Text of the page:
Local

Top stories of 2016: Many rental units fail first city inspection

Rob Barker, building inspector with the City of Bellingham, works through a rental follow-up inspection in the 500 block of Boulevard on Tuesday, Sept. 20, 2016, in Bellingham.
Rob Barker, building inspector with the City of Bellingham, works through a rental follow-up inspection in the 500 block of Boulevard on Tuesday, Sept. 20, 2016, in Bellingham. eabell@bhamherald.com

In mid-2016, the city started its first round of inspections under the Rental Registration and Inspection program.

More than 40 percent of the first units inspected, which were in the Sehome Neighborhood, failed their first inspections.

They failed for a variety of reasons, such as missing carbon monoxide detectors, emergency exit windows that couldn’t open, locks that could only be locked from the inside with a key, exposed wiring, leaking plumbing, missing or unstable handrails, and gas appliances located in sleeping rooms.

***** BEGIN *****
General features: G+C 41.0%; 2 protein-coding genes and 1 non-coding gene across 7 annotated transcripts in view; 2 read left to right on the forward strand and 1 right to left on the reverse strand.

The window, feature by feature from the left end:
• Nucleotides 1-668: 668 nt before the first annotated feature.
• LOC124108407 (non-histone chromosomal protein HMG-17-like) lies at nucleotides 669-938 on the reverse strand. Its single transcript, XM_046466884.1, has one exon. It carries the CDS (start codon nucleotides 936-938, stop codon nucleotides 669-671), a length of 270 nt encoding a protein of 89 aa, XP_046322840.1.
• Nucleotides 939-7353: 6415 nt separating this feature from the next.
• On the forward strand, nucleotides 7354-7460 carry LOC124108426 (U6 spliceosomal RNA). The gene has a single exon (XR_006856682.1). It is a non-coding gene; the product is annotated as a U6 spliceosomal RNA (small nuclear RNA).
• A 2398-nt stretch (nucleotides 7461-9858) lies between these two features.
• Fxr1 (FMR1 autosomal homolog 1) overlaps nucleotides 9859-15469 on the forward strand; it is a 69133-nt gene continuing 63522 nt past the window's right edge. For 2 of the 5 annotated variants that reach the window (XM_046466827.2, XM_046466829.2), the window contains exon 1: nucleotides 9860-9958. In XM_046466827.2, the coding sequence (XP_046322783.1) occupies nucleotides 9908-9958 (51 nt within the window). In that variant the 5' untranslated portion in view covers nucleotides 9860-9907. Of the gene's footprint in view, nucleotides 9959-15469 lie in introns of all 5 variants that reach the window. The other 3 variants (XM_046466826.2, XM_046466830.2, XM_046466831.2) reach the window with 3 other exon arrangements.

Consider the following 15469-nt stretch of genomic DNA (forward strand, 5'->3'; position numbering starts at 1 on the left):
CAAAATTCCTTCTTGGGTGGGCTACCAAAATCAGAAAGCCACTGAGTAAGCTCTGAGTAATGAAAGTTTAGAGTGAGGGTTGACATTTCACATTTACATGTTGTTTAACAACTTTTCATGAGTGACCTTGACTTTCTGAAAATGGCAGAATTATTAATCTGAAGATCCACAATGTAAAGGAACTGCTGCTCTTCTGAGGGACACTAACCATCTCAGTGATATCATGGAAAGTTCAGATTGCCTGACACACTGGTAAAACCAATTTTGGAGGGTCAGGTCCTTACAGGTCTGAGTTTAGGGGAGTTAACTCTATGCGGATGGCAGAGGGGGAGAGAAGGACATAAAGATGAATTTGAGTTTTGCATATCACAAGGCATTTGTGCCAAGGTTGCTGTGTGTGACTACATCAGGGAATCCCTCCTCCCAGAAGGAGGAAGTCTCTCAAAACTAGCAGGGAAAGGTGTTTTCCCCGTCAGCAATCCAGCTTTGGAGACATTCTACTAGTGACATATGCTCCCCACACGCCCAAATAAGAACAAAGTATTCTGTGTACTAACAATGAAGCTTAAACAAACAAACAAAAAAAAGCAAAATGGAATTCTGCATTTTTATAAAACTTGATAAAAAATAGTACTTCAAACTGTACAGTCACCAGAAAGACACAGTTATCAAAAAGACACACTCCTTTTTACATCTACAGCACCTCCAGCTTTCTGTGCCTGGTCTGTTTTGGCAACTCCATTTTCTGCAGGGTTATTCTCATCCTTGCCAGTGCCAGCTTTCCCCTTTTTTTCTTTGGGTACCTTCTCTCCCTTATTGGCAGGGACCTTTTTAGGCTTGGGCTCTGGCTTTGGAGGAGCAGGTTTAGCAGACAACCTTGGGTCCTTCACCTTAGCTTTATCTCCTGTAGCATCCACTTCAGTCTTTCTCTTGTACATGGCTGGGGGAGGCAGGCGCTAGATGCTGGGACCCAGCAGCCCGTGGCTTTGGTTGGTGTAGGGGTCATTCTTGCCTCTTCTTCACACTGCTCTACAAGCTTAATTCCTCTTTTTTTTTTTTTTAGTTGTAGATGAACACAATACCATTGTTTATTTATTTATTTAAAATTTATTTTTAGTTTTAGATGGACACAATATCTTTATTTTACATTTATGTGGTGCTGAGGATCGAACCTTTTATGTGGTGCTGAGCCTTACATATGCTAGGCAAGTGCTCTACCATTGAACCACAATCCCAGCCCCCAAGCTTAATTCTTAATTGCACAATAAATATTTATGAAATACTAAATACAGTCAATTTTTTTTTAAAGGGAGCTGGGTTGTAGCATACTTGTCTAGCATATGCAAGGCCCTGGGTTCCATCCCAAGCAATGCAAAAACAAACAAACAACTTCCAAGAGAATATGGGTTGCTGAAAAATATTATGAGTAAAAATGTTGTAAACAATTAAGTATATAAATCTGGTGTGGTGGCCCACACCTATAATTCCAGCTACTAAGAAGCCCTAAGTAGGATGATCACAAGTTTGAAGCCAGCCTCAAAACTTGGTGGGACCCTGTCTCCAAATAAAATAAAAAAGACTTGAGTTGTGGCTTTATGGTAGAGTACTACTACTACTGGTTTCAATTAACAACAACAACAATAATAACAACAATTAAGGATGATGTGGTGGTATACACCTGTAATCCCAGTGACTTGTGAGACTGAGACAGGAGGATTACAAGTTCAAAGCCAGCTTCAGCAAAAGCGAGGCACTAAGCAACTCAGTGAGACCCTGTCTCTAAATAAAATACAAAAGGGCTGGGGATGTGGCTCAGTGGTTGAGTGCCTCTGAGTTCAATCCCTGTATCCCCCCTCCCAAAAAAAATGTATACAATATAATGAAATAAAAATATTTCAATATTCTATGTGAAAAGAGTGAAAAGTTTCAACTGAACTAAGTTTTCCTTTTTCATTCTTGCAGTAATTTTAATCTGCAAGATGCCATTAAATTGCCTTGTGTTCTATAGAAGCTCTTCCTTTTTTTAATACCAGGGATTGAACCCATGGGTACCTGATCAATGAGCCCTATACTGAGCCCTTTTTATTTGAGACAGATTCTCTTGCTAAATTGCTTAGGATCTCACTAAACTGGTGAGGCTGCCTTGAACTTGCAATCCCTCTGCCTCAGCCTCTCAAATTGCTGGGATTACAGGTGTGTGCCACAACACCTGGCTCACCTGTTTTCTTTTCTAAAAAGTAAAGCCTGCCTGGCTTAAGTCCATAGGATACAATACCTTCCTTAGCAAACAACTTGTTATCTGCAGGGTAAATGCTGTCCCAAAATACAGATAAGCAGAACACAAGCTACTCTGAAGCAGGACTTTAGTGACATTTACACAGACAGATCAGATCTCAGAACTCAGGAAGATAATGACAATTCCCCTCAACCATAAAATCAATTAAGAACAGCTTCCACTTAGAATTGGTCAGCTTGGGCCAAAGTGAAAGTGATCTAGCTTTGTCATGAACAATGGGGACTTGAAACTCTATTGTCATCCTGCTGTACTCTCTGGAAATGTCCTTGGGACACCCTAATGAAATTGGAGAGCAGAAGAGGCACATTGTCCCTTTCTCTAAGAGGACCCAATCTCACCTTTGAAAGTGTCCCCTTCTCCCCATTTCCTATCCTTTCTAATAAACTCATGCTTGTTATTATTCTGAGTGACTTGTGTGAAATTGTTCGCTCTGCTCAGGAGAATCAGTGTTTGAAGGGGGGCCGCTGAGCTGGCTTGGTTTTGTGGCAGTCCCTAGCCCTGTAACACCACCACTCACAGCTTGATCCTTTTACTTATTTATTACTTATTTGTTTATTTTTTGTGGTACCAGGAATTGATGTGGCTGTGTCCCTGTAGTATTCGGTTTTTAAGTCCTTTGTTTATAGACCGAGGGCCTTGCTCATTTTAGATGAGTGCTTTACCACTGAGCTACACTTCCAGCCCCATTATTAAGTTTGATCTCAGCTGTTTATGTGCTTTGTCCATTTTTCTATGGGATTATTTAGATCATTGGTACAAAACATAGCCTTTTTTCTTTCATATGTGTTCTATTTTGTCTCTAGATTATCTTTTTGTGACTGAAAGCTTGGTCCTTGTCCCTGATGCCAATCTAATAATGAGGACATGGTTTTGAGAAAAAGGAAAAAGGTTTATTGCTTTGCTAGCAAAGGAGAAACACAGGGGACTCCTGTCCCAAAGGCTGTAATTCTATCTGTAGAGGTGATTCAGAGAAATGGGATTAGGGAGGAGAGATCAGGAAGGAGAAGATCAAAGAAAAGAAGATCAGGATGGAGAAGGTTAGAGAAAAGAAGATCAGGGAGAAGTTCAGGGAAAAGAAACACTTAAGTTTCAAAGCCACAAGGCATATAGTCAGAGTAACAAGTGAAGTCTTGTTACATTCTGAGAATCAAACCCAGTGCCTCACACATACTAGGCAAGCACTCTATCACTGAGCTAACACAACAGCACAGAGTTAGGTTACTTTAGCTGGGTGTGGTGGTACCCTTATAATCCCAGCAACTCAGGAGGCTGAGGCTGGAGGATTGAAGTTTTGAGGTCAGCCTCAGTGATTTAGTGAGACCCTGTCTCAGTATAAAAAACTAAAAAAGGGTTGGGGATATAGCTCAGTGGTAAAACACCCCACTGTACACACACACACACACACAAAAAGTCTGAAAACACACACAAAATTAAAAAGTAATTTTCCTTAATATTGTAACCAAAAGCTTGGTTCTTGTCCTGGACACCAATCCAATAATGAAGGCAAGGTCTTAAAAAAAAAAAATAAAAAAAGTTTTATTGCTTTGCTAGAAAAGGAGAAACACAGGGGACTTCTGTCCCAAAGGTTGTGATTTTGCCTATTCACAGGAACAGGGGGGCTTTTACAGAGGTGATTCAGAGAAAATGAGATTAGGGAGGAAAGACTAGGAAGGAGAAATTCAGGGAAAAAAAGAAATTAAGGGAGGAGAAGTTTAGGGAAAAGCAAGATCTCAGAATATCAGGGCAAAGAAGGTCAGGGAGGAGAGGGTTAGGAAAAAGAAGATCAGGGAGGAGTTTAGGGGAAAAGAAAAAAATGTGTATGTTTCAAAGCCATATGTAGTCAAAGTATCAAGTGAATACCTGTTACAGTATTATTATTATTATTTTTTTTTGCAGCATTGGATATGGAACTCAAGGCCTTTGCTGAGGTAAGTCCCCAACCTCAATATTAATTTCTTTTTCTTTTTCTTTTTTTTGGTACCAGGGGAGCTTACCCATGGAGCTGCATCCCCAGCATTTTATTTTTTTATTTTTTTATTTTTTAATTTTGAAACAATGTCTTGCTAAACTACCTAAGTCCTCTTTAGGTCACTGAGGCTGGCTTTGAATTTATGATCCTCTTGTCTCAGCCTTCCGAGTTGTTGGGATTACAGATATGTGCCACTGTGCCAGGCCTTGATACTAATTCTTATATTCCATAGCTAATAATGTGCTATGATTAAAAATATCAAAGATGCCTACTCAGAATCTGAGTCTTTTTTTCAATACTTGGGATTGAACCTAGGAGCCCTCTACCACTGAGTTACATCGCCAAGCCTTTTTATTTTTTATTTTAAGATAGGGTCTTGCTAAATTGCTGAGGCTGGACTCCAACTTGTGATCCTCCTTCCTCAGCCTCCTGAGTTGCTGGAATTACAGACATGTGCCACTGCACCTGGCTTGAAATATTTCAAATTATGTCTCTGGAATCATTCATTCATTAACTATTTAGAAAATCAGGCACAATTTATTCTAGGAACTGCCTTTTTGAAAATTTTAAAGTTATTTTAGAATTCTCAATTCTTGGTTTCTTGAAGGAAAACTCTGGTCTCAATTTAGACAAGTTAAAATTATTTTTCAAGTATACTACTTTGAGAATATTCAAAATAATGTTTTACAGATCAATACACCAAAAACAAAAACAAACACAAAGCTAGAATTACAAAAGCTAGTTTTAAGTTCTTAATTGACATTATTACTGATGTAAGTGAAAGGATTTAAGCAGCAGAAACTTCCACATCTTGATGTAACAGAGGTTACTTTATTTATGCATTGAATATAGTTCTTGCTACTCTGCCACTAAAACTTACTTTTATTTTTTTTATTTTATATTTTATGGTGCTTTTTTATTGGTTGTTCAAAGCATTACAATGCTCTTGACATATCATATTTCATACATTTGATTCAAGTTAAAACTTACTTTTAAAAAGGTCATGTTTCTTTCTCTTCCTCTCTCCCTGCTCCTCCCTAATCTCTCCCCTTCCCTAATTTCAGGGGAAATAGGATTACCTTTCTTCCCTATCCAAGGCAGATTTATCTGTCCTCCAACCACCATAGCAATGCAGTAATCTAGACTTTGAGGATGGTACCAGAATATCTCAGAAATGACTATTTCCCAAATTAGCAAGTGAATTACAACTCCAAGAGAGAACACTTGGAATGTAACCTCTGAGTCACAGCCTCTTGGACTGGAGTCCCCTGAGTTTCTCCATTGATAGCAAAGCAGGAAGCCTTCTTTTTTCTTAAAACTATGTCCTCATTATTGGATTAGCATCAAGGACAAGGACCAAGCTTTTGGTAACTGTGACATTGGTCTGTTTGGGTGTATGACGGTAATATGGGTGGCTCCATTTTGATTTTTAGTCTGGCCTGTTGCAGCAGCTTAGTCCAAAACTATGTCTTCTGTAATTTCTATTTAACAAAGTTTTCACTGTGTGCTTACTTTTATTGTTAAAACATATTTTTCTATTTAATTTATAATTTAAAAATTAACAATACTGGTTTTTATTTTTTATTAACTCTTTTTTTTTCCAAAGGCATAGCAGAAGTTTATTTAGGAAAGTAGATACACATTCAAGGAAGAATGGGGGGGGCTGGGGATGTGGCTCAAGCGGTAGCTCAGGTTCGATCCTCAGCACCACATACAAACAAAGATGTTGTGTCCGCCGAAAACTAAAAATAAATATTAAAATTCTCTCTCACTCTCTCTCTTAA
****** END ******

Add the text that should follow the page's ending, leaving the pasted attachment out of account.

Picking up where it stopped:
The York Neighborhood was up for inspection next, and as of Dec. 21, at least 155 units failed their first inspections, for similar safety reasons.

The city’s rental safety program is centered on ensuring rental properties follow life-safety laws, and bringing living spaces into compliance.

More than a third of the first rental units inspected in Sehome were done by private inspectors, who do not give the city detailed checklists of the issues in the units. Instead, private inspectors simply provide a declaration of inspection stating the unit has passed.

In York, 148 properties had been privately inspected, and 90 had submitted the declaration they passed as of Dec. 21, according to the city.

Information about what the inspections require, and which neighborhoods are up for inspection next can be found at cob.org/rentals.

Samantha Wohlfeil: 360-715-2274, @SAWohlfeil

  Comments